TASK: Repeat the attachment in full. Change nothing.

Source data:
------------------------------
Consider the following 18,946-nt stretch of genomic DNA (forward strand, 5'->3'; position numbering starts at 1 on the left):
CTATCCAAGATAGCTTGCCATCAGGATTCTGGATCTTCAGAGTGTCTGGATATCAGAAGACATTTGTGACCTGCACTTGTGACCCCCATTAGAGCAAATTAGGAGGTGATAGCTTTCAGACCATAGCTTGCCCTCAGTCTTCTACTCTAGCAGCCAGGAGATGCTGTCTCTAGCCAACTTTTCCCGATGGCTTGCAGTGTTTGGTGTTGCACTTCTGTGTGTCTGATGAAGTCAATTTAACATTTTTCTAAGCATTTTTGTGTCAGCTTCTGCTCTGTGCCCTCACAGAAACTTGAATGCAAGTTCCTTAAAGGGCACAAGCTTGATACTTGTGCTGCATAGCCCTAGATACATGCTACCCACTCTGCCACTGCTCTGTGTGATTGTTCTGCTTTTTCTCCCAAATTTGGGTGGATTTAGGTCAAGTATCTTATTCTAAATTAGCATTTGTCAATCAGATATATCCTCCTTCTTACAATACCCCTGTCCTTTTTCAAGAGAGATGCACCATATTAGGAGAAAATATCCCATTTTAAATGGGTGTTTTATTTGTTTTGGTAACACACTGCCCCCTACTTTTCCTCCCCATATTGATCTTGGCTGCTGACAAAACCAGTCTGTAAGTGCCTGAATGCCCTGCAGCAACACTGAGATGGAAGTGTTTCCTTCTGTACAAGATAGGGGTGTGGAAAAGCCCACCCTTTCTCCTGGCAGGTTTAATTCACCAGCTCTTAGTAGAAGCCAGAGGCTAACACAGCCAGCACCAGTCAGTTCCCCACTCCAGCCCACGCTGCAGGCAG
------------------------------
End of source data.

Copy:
Consider the following 18,946-nt stretch of genomic DNA (forward strand, 5'->3'; position numbering starts at 1 on the left):
CTATCCAAGATAGCTTGCCATCAGGATTCTGGATCTTCAGAGTGTCTGGATATCAGAAGACATTTGTGACCTGCACTTGTGACCCCCATTAGAGCAAATTAGGAGGTGATAGCTTTCAGACCATAGCTTGCCCTCAGTCTTCTACTCTAGCAGCCAGGAGATGCTGTCTCTAGCCAACTTTTCCCGATGGCTTGCAGTGTTTGGTGTTGCACTTCTGTGTGTCTGATGAAGTCAATTTAACATTTTTCTAAGCATTTTTGTGTCAGCTTCTGCTCTGTGCCCTCACAGAAACTTGAATGCAAGTTCCTTAAAGGGCACAAGCTTGATACTTGTGCTGCATAGCCCTAGATACATGCTACCCACTCTGCCACTGCTCTGTGTGATTGTTCTGCTTTTTCTCCCAAATTTGGGTGGATTTAGGTCAAGTATCTTATTCTAAATTAGCATTTGTCAATCAGATATATCCTCCTTCTTACAATACCCCTGTCCTTTTTCAAGAGAGATGCACCATATTAGGAGAAAATATCCCATTTTAAATGGGTGTTTTATTTGTTTTGGTAACACACTGCCCCCTACTTTTCCTCCCCATATTGATCTTGGCTGCTGACAAAACCAGTCTGTAAGTGCCTGAATGCCCTGCAGCAACACTGAGATGGAAGTGTTTCCTTCTGTACAAGATAGGGGTGTGGAAAAGCCCACCCTTTCTCCTGGCAGGTTTAATTCACCAGCTCTTAGTAGAAGCCAGAGGCTAACACAGCCAGCACCAGTCAGTTCCCCACTCCAGCCCACGCTGCAGGCAG